King Solomon’s mines, did they really exist — in southern Jordan?

University of California, San Diego (UCSD) professor reveals evidence about King Solomon’s mines

Thomas Levy, a UCSD professor of anthropology and Judaic studies, has pioneered three highly sophisticated digging excavations in an area called Khirbat en-Nahas, located in southern Jordan . . .

Levy, also the associate director of the Center of Interdisciplinary Science for Art, Architecture and Archaeology (CISA3), wasn’t looking for King Solomon’s mines at first.  He was actually researching the role of ancient technology on the evolution of society.  But what he found in Jordan was groundbreaking – thousands of tons of slag, a by-product of smelting ore, and different types of blowpipes.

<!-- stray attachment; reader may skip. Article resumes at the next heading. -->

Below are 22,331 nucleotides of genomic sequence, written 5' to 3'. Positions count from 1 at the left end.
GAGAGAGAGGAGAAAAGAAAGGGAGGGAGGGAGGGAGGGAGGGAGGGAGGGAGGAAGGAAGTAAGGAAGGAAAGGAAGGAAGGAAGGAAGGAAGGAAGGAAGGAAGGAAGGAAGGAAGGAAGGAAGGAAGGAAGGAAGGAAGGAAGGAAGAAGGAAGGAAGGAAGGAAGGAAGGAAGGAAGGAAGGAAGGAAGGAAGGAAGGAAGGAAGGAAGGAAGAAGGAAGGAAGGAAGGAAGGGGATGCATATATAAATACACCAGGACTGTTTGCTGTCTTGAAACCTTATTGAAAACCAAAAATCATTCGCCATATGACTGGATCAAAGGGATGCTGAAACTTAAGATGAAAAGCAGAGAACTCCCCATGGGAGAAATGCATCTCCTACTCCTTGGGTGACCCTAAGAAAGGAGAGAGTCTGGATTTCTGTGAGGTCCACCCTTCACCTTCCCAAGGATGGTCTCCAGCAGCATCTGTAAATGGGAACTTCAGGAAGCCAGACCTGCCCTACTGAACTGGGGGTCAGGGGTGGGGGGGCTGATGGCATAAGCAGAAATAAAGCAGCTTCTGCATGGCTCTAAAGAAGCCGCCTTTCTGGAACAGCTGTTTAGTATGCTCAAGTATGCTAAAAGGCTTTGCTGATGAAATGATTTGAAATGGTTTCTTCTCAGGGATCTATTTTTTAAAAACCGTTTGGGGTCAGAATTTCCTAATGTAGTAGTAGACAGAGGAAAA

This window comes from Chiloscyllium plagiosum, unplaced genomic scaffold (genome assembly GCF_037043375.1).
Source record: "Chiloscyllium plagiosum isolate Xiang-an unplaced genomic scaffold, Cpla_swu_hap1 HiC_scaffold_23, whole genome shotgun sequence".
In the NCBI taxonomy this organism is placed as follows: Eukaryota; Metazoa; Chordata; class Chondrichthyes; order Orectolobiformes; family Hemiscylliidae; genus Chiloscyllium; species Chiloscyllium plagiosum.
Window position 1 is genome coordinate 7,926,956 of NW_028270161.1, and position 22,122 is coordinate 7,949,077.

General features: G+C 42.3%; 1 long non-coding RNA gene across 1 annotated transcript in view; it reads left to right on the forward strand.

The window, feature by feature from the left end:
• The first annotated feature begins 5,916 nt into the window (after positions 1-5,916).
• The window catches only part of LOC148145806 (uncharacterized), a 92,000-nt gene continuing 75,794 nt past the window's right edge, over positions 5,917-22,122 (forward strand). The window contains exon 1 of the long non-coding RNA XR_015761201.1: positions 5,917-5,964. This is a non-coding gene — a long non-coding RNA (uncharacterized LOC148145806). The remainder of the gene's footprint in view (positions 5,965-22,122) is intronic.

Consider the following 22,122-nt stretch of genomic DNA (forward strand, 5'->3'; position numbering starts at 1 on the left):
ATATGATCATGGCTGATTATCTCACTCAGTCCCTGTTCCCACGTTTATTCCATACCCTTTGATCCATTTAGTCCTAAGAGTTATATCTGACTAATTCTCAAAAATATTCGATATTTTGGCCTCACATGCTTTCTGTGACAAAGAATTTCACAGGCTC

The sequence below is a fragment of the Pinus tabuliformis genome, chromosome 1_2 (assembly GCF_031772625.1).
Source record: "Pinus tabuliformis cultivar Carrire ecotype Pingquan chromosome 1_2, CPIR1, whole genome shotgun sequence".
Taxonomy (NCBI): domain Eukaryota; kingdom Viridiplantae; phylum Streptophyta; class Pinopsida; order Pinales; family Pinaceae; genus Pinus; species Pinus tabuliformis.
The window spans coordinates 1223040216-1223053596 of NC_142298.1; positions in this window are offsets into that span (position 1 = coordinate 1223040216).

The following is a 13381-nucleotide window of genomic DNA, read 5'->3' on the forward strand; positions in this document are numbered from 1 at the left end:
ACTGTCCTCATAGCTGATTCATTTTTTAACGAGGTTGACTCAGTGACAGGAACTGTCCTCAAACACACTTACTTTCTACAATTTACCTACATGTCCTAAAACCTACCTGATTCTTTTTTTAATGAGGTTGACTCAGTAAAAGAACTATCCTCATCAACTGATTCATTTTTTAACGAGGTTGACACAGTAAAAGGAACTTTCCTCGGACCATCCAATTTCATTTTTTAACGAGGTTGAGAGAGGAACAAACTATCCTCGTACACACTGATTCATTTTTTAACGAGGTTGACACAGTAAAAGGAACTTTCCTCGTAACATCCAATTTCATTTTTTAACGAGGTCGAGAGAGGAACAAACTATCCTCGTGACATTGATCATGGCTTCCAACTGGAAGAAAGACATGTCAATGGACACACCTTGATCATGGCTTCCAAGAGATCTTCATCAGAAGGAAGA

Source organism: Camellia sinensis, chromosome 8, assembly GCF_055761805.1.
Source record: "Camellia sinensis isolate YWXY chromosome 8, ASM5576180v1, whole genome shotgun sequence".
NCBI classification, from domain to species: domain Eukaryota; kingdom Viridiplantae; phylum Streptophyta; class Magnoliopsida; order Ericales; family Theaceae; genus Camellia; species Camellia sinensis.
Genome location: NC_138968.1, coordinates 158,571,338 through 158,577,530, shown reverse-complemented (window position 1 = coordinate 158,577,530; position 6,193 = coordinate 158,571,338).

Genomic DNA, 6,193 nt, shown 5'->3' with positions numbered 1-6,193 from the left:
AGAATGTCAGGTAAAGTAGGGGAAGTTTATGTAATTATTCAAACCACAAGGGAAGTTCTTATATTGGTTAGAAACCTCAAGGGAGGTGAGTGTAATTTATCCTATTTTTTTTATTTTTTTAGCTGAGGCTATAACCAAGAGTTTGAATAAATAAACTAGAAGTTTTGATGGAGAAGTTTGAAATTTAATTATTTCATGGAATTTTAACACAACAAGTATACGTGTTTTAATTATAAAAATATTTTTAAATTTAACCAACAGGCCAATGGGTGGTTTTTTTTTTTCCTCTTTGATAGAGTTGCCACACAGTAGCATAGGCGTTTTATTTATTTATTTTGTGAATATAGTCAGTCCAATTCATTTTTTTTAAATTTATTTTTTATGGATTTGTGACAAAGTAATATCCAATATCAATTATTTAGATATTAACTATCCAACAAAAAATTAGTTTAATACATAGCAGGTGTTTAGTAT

Using the process of radiocarbon dating, his team discovered there was industrial-scale metal production of copper precisely in 10th century BC.  “It would have been like the Pittsburg of Palestine,” said Levy.

Maybe H. Rider Haggard was right after all . . . (he just got the location wrong).

About these ads
This entry was posted in Archaeology. Bookmark the permalink.